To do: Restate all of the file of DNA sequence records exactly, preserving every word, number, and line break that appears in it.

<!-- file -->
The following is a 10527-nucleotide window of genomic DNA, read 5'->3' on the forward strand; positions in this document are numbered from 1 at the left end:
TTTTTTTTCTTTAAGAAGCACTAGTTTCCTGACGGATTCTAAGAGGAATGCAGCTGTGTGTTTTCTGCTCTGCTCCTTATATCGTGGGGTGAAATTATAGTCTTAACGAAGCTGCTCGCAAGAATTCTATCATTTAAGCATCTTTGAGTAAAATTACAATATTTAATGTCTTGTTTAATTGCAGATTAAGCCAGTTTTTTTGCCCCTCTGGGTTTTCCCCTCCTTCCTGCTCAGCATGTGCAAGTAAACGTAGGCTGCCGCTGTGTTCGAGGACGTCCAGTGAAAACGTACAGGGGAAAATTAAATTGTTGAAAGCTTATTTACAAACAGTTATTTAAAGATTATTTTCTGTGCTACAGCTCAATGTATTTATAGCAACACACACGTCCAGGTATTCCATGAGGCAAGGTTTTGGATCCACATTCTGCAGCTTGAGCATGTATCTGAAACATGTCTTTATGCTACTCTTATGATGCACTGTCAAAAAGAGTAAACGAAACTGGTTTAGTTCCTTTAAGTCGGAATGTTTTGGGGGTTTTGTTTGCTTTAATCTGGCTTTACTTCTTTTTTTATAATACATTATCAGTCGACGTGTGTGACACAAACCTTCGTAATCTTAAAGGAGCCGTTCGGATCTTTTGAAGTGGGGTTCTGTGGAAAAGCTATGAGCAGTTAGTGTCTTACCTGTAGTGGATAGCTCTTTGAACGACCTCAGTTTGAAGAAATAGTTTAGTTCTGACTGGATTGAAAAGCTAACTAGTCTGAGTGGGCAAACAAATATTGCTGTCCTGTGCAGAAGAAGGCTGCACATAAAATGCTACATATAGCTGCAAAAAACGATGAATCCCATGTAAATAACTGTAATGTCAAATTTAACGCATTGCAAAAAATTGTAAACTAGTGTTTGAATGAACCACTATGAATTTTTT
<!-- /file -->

The following is a 10527-nucleotide window of genomic DNA, read 5'->3' on the forward strand; positions in this document are numbered from 1 at the left end:
TTTTTTTTCTTTAAGAAGCACTAGTTTCCTGACGGATTCTAAGAGGAATGCAGCTGTGTGTTTTCTGCTCTGCTCCTTATATCGTGGGGTGAAATTATAGTCTTAACGAAGCTGCTCGCAAGAATTCTATCATTTAAGCATCTTTGAGTAAAATTACAATATTTAATGTCTTGTTTAATTGCAGATTAAGCCAGTTTTTTTGCCCCTCTGGGTTTTCCCCTCCTTCCTGCTCAGCATGTGCAAGTAAACGTAGGCTGCCGCTGTGTTCGAGGACGTCCAGTGAAAACGTACAGGGGAAAATTAAATTGTTGAAAGCTTATTTACAAACAGTTATTTAAAGATTATTTTCTGTGCTACAGCTCAATGTATTTATAGCAACACACACGTCCAGGTATTCCATGAGGCAAGGTTTTGGATCCACATTCTGCAGCTTGAGCATGTATCTGAAACATGTCTTTATGCTACTCTTATGATGCACTGTCAAAAAGAGTAAACGAAACTGGTTTAGTTCCTTTAAGTCGGAATGTTTTGGGGGTTTTGTTTGCTTTAATCTGGCTTTACTTCTTTTTTTATAATACATTATCAGTCGACGTGTGTGACACAAACCTTCGTAATCTTAAAGGAGCCGTTCGGATCTTTTGAAGTGGGGTTCTGTGGAAAAGCTATGAGCAGTTAGTGTCTTACCTGTAGTGGATAGCTCTTTGAACGACCTCAGTTTGAAGAAATAGTTTAGTTCTGACTGGATTGAAAAGCTAACTAGTCTGAGTGGGCAAACAAATATTGCTGTCCTGTGCAGAAGAAGGCTGCACATAAAATGCTACATATAGCTGCAAAAAACGATGAATCCCATGTAAATAACTGTAATGTCAAATTTAACGCATTGCAAAAAATTGTAAACTAGTGTTTGAATGAACCACTATGAATTTTTT